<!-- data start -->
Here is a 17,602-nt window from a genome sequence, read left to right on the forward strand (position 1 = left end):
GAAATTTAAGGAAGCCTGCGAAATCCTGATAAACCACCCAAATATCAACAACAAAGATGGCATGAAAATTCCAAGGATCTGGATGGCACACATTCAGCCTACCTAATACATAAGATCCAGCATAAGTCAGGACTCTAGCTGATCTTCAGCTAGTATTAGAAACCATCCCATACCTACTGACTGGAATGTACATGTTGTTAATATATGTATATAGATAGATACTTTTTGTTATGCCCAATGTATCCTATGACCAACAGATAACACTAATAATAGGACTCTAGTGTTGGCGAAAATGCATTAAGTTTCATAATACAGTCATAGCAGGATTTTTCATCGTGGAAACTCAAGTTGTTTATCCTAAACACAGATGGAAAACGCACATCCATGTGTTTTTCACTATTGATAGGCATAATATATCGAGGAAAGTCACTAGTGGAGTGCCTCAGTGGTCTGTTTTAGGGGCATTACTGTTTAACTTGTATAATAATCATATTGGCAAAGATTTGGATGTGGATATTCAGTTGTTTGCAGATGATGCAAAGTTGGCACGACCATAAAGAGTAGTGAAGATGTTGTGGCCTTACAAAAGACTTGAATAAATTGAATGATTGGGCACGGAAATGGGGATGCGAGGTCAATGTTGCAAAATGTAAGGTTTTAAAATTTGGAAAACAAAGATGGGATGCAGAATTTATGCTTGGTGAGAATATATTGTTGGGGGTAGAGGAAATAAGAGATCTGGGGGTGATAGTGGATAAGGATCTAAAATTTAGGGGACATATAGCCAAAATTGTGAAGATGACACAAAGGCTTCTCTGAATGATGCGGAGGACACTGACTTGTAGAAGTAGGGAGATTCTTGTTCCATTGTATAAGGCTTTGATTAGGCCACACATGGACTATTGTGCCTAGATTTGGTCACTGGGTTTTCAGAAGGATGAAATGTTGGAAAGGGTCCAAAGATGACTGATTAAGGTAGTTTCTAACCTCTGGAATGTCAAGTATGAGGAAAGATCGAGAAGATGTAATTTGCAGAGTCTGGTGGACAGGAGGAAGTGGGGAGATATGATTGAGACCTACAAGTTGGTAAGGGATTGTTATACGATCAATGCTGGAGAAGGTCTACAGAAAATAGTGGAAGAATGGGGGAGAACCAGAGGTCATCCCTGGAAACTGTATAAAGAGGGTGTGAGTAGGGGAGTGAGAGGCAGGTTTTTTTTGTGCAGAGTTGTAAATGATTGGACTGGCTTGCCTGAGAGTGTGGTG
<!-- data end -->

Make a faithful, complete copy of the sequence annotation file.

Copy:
Here is a 17,602-nt window from a genome sequence, read left to right on the forward strand (position 1 = left end):
GAAATTTAAGGAAGCCTGCGAAATCCTGATAAACCACCCAAATATCAACAACAAAGATGGCATGAAAATTCCAAGGATCTGGATGGCACACATTCAGCCTACCTAATACATAAGATCCAGCATAAGTCAGGACTCTAGCTGATCTTCAGCTAGTATTAGAAACCATCCCATACCTACTGACTGGAATGTACATGTTGTTAATATATGTATATAGATAGATACTTTTTGTTATGCCCAATGTATCCTATGACCAACAGATAACACTAATAATAGGACTCTAGTGTTGGCGAAAATGCATTAAGTTTCATAATACAGTCATAGCAGGATTTTTCATCGTGGAAACTCAAGTTGTTTATCCTAAACACAGATGGAAAACGCACATCCATGTGTTTTTCACTATTGATAGGCATAATATATCGAGGAAAGTCACTAGTGGAGTGCCTCAGTGGTCTGTTTTAGGGGCATTACTGTTTAACTTGTATAATAATCATATTGGCAAAGATTTGGATGTGGATATTCAGTTGTTTGCAGATGATGCAAAGTTGGCACGACCATAAAGAGTAGTGAAGATGTTGTGGCCTTACAAAAGACTTGAATAAATTGAATGATTGGGCACGGAAATGGGGATGCGAGGTCAATGTTGCAAAATGTAAGGTTTTAAAATTTGGAAAACAAAGATGGGATGCAGAATTTATGCTTGGTGAGAATATATTGTTGGGGGTAGAGGAAATAAGAGATCTGGGGGTGATAGTGGATAAGGATCTAAAATTTAGGGGACATATAGCCAAAATTGTGAAGATGACACAAAGGCTTCTCTGAATGATGCGGAGGACACTGACTTGTAGAAGTAGGGAGATTCTTGTTCCATTGTATAAGGCTTTGATTAGGCCACACATGGACTATTGTGCCTAGATTTGGTCACTGGGTTTTCAGAAGGATGAAATGTTGGAAAGGGTCCAAAGATGACTGATTAAGGTAGTTTCTAACCTCTGGAATGTCAAGTATGAGGAAAGATCGAGAAGATGTAATTTGCAGAGTCTGGTGGACAGGAGGAAGTGGGGAGATATGATTGAGACCTACAAGTTGGTAAGGGATTGTTATACGATCAATGCTGGAGAAGGTCTACAGAAAATAGTGGAAGAATGGGGGAGAACCAGAGGTCATCCCTGGAAACTGTATAAAGAGGGTGTGAGTAGGGGAGTGAGAGGCAGGTTTTTTTTGTGCAGAGTTGTAAATGATTGGACTGGCTTGCCTGAGAGTGTGGTG